Biologists: wrong food can do more harm than good
It’s natural for people to feel compassion for deer when they see them struggle in deep snow and below-zero temperatures. Many people think that providing extra food would help deer survive the winter.
But because deer have specialized digestive systems, giving them supplemental food actually causes more harm than good, Washington Department of Fish and Wildlife (WDFW) Okanogan District Wildlife Biologist Scott Fitkin said.
Deer aren’t adapted to hay, apples, corn, or even commercially formulated deer pellets. The wrong food — particularly an abrupt change in diet — can even be deadly, he said. In addition, feeding deer creates other problems, including greater risk of vehicle collisions and disease.
“It’s easy to sound really callous,” Fitkin said. “I’ve dedicated a lot of time in my career to building a healthy deer population, and it’s heartbreaking to watch deer struggling.”
After the first big snowfall in early November, Okanogan County Commissioner Andy Hover called the WDFW regional director to see if the agency was considering a feeding program. “I was concerned right off the bat,” Hover said, given the forecast for a cold, wet winter.
Hover has called four or five times since then, and said constituents have also expressed concerns.
Hover said the director told him they would monitor the situation. But the director also said the agency didn’t have the infrastructure to carry out a widespread feeding program and that it would have to start much earlier, Hover said.
More than three-quarters of the deer that live in the Methow during the winter are mule deer. This winter, despite the deep snowpack, the deer are doing quite well, Fitkin said. In December, the snow was fluffy, and deer moved easily to access their traditional winter range. Biologists monitoring deer via helicopter saw animals at 4,500 feet, he said.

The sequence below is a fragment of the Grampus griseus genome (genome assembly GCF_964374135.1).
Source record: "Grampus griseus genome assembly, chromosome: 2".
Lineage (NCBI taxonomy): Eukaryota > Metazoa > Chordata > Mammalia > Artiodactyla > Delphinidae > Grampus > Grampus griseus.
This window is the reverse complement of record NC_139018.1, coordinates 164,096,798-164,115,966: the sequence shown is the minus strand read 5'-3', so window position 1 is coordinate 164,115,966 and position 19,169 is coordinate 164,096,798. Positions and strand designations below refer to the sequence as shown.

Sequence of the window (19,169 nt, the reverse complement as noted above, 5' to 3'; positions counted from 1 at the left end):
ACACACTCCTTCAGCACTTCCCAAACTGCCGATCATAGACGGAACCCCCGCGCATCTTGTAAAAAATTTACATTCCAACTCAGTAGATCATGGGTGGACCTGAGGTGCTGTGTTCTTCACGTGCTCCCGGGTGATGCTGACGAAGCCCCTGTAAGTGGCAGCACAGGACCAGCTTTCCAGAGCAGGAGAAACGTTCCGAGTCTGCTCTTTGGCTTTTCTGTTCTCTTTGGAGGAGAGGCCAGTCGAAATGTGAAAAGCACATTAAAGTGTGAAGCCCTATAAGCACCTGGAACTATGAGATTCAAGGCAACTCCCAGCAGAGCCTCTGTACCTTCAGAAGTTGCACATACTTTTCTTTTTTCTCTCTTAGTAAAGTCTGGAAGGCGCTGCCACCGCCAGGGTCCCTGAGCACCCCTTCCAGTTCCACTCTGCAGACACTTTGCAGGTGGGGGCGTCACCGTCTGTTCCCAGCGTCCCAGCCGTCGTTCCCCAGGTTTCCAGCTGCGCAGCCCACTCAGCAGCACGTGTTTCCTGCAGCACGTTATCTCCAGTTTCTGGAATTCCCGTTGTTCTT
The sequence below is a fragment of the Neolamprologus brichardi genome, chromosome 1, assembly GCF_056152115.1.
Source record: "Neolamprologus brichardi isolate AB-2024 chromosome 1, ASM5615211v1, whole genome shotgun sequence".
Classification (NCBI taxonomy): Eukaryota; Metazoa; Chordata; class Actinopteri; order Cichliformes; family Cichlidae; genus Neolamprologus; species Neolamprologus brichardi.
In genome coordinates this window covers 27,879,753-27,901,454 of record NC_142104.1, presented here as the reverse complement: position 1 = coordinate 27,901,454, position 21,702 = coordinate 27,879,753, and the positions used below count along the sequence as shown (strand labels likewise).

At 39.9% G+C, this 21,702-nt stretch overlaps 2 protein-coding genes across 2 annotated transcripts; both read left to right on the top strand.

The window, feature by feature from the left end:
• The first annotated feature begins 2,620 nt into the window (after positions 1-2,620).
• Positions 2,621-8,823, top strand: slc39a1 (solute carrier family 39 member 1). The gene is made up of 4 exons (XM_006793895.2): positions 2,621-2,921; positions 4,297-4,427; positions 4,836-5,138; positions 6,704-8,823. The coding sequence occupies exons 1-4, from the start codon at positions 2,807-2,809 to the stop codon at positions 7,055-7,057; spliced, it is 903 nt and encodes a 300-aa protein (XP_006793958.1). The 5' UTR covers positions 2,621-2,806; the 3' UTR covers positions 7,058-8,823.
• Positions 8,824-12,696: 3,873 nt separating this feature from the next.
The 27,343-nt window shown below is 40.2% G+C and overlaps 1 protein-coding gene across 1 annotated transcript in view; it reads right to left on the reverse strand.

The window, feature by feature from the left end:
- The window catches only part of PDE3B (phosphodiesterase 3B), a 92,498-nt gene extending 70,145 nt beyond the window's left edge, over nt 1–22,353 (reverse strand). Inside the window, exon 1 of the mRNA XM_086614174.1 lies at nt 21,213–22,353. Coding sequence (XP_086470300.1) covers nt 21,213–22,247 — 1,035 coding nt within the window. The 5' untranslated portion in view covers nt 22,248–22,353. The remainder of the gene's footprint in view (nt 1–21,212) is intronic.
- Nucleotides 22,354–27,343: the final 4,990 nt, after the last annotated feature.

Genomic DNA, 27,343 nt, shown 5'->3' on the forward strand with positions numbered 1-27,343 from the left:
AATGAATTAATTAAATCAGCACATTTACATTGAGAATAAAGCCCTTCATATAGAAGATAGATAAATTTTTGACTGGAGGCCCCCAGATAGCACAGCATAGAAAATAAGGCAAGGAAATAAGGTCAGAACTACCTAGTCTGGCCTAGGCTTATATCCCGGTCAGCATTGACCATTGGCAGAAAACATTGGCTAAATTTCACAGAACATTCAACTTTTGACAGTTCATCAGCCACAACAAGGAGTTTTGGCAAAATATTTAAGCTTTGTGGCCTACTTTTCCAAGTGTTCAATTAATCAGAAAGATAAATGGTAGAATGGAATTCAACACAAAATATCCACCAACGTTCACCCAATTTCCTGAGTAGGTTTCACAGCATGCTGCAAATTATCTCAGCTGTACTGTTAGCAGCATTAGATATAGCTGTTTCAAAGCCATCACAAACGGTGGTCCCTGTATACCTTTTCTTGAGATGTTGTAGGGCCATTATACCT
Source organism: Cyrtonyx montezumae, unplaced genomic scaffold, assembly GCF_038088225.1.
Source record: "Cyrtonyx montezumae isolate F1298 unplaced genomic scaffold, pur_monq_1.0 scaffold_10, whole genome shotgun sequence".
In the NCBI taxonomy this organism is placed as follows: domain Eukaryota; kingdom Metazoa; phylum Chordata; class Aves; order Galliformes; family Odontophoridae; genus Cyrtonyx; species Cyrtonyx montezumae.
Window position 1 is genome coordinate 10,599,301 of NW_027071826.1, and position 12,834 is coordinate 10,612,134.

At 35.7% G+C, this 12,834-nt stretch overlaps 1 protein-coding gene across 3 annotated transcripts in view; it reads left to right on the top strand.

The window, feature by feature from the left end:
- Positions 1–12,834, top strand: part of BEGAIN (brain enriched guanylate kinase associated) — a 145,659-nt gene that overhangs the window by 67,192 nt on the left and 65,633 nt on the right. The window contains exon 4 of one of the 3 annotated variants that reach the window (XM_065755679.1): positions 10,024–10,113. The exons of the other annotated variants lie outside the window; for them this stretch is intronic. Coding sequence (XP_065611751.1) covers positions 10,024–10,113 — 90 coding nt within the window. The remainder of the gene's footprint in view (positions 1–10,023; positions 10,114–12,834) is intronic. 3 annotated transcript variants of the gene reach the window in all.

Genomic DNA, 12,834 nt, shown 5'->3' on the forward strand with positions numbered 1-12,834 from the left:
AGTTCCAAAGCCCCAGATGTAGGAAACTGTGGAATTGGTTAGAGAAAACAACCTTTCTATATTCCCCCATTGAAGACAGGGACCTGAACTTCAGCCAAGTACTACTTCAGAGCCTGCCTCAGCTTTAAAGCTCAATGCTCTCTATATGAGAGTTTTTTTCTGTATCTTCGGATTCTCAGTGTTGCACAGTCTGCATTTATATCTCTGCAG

As the snow became denser, it took more energy for deer to get around, and they began to congregate where it was easier to travel, including on roads. Now deer are walking on the snow, although staying at lower elevations. South-facing slopes in the lower Methow Valley have started to melt out, providing easier access to food, Fitkin said.
The deer diet
Deer eat what biologists call “woody browse.” Bitterbrush, their main winter food source, usually pokes above the snow, but deer will also dig in the snow to get to it. In the winter, mule deer also eat small twigs from trees and may nibble on evergreen needles, Fitkin said.
Although people worry about deer in winter, the most difficult time for mule deer is usually during spring green-up, in part because it takes time for the deer’s digestive system to adjust from their coarse winter browse to tender green shoots. In addition, deer are depleted in the spring, having used up fat they stored before the winter, Fitkin said.
Deer have evolved to make these natural transitions in food sources over the course of the year, but they never adapt to some foods.
Although deer pluck apples off trees in the fall, that’s less of a problem because the fruit is part of a varied diet. Too many apples can eat holes in a deer’s stomach.
Unlike cows or elk, deer aren’t grazers. They generally don’t eat grass, and hay is too coarse, although they may consume small amounts of hay when it’s balanced by their regular diet, Fitkin said. Hover said deer eat alfalfa hay on his farm, but avoid grass hay.
A deer’s digestive system relies on specialized bacteria to break down different types of foods, and it takes time to build the bacteria for a new food source. If the switch is too sudden, it can be fatal.
With the wrong food, deer can actually die with full stomachs because they can’t get the proper nutrition. Fitkin said he’s seen that happen in the valley.
“I understand and appreciate the public’s desire to want to do something when they see animals that appear to be struggling,” WDFW North Central Regional Director Brock Hoenes said.
While it might make us feel good, in the end, feeding can cause more harm than good, Hoenes said.